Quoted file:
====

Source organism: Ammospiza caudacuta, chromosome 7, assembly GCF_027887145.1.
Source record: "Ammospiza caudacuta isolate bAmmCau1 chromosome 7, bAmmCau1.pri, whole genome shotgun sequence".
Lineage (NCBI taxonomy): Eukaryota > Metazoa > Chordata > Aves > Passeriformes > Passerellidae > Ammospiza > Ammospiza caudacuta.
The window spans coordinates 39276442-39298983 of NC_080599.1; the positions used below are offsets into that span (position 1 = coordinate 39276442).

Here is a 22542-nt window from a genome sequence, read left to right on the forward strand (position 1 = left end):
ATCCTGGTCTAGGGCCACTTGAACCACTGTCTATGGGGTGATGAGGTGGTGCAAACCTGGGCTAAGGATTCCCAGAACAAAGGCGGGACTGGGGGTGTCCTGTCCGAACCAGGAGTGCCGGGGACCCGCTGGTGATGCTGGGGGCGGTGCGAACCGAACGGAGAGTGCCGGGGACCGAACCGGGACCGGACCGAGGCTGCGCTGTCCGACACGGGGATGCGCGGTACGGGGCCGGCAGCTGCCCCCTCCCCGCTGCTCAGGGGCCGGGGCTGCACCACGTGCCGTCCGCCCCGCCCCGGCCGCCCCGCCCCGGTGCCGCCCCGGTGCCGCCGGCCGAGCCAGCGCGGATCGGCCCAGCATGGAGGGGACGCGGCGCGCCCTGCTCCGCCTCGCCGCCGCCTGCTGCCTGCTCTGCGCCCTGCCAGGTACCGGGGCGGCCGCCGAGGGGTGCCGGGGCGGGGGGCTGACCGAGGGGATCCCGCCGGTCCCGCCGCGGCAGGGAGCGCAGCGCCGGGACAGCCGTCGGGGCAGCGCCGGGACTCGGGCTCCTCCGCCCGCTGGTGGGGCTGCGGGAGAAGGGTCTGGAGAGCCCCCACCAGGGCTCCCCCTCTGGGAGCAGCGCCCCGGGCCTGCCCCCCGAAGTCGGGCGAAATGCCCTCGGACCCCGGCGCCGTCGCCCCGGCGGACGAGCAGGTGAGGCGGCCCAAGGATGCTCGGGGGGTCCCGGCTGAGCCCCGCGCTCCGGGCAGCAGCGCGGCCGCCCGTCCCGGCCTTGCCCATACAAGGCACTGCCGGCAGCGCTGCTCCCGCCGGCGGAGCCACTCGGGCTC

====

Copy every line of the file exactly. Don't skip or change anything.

Source organism: Ammospiza caudacuta, chromosome 7, assembly GCF_027887145.1.
Source record: "Ammospiza caudacuta isolate bAmmCau1 chromosome 7, bAmmCau1.pri, whole genome shotgun sequence".
Lineage (NCBI taxonomy): Eukaryota > Metazoa > Chordata > Aves > Passeriformes > Passerellidae > Ammospiza > Ammospiza caudacuta.
The window spans coordinates 39276442-39298983 of NC_080599.1; the positions used below are offsets into that span (position 1 = coordinate 39276442).

Here is a 22542-nt window from a genome sequence, read left to right on the forward strand (position 1 = left end):
ATCCTGGTCTAGGGCCACTTGAACCACTGTCTATGGGGTGATGAGGTGGTGCAAACCTGGGCTAAGGATTCCCAGAACAAAGGCGGGACTGGGGGTGTCCTGTCCGAACCAGGAGTGCCGGGGACCCGCTGGTGATGCTGGGGGCGGTGCGAACCGAACGGAGAGTGCCGGGGACCGAACCGGGACCGGACCGAGGCTGCGCTGTCCGACACGGGGATGCGCGGTACGGGGCCGGCAGCTGCCCCCTCCCCGCTGCTCAGGGGCCGGGGCTGCACCACGTGCCGTCCGCCCCGCCCCGGCCGCCCCGCCCCGGTGCCGCCCCGGTGCCGCCGGCCGAGCCAGCGCGGATCGGCCCAGCATGGAGGGGACGCGGCGCGCCCTGCTCCGCCTCGCCGCCGCCTGCTGCCTGCTCTGCGCCCTGCCAGGTACCGGGGCGGCCGCCGAGGGGTGCCGGGGCGGGGGGCTGACCGAGGGGATCCCGCCGGTCCCGCCGCGGCAGGGAGCGCAGCGCCGGGACAGCCGTCGGGGCAGCGCCGGGACTCGGGCTCCTCCGCCCGCTGGTGGGGCTGCGGGAGAAGGGTCTGGAGAGCCCCCACCAGGGCTCCCCCTCTGGGAGCAGCGCCCCGGGCCTGCCCCCCGAAGTCGGGCGAAATGCCCTCGGACCCCGGCGCCGTCGCCCCGGCGGACGAGCAGGTGAGGCGGCCCAAGGATGCTCGGGGGGTCCCGGCTGAGCCCCGCGCTCCGGGCAGCAGCGCGGCCGCCCGTCCCGGCCTTGCCCATACAAGGCACTGCCGGCAGCGCTGCTCCCGCCGGCGGAGCCACTCGGGCTC